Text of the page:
At the time of its release in early 1976, Epic Records passed on Write On, but subsequently included a handful of its songs, including "Star," "Love Is the Thing," "I Won't Move Over," and the title track on 1977's Clarke, Hicks, Sylvester, Calvert & Elliott. Why they passed on it is anyone's guess, since it's as strong as anything the group had been putting on LP up to that time, made up of pleasant and tuneful, if not always memorable or exciting songs, the authorship of all but one credited to Allan Clarke, Terry Sylvester, and Tony Hicks. The opening track, "Star," might have been a modest hit, with its engaging hooks, quasi-reggae beat, and gorgeous harmonizing on the choruses, if it had been given a chance on AM radio. "Write On" is also beautifully sung and offers a delicious chorus, but just misses the level of tension needed to put it over, even with Tony Hicks' larger-than-life guitar solo in the middle. The delightfully ebullient "Sweet Country Calling," by contrast, is a lost AM radio classic that ought to have kept this band at least near the Top Ten; "Narida" is a dance number with a great beat and a powerful, reverb-drenched lead vocal performance by Allan Clarke; the languid, ethereal "Love Is the Thing" might be the prettiest song the group ever recorded this side of "The Air That I Breathe"; "Crocodile Woman" is an uncharacteristic (for this group) rock'n'blow blowout heavily featuring Hicks' guitar; "My Island" was a showcase for their softer, more lyrical, acoustic side; and the closer, "There's Always Goodbye," was a good attempt to merge these different facets of the group's sound within one song, highlighted by some gorgeous dual-layered acoustic guitars. Good as the group is on the best of these songs -- and that's very good -- the album also illustrates the basic problem faced by the Hollies, entering an era in which they were defined by their songs rather than a precise image: Mid-'70s audiences (and DJs) could never be sure if the Hollies were trying to go head-to-head with Bruce Springsteen as rockers, competing with Billy Joel as creators of AM pop, or were challenging England Dan and John Ford Coley as romantic balladeers. They were intersecting with all three, but not in a distinctive way, at least not without a heavy promotional push, which never came close to happening.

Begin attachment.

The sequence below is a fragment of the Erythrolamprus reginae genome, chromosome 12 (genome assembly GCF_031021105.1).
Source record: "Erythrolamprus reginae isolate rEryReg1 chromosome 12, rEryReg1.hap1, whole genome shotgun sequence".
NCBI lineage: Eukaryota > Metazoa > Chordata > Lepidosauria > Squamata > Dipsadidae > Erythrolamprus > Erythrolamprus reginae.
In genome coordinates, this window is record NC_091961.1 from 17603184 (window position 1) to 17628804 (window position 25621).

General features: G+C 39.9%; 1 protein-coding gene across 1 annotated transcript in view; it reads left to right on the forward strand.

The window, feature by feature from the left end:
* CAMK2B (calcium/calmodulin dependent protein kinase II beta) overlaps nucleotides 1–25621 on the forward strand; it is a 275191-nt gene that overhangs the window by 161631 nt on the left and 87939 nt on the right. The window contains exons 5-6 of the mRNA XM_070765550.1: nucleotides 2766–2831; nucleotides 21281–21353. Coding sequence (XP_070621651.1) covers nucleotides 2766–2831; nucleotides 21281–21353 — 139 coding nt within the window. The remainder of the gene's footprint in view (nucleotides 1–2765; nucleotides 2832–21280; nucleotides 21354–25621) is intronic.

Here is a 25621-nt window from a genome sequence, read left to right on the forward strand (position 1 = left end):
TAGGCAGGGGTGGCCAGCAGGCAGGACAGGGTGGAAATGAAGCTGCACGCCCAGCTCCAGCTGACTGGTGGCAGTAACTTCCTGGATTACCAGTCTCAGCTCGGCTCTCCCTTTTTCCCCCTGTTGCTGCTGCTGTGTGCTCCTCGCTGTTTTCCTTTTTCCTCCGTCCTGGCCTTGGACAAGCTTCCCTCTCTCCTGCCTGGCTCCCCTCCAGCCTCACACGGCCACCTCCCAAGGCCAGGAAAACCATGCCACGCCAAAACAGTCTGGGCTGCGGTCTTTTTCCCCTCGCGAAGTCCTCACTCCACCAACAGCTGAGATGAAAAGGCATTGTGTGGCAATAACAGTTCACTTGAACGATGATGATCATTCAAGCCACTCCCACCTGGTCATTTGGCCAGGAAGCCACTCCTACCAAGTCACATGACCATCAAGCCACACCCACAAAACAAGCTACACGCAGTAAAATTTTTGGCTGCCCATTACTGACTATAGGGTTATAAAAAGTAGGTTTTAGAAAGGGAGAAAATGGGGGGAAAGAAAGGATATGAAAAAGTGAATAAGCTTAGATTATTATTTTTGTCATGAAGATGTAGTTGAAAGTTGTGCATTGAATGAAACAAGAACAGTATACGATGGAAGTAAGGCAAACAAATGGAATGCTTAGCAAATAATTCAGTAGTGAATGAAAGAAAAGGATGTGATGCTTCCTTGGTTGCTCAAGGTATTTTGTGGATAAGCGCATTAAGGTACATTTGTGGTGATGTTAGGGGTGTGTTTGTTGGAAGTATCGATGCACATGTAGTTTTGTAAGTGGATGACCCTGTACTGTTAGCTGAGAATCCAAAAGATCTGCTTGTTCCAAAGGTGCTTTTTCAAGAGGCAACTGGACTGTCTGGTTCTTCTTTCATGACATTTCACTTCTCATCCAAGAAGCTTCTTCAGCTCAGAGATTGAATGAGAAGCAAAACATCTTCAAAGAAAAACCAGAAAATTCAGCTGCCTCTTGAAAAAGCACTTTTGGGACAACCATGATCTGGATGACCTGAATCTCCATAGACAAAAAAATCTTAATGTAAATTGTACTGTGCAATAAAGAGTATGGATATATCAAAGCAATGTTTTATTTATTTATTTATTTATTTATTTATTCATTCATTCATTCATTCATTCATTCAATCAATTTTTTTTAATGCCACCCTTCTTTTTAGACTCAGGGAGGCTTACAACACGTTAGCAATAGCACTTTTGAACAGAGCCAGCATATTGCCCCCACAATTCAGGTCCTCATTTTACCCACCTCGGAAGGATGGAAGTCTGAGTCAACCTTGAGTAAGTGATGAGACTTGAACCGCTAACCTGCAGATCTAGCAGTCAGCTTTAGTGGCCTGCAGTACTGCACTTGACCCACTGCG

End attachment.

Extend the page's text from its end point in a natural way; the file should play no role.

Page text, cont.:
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AllMusic Review by Bruce Eder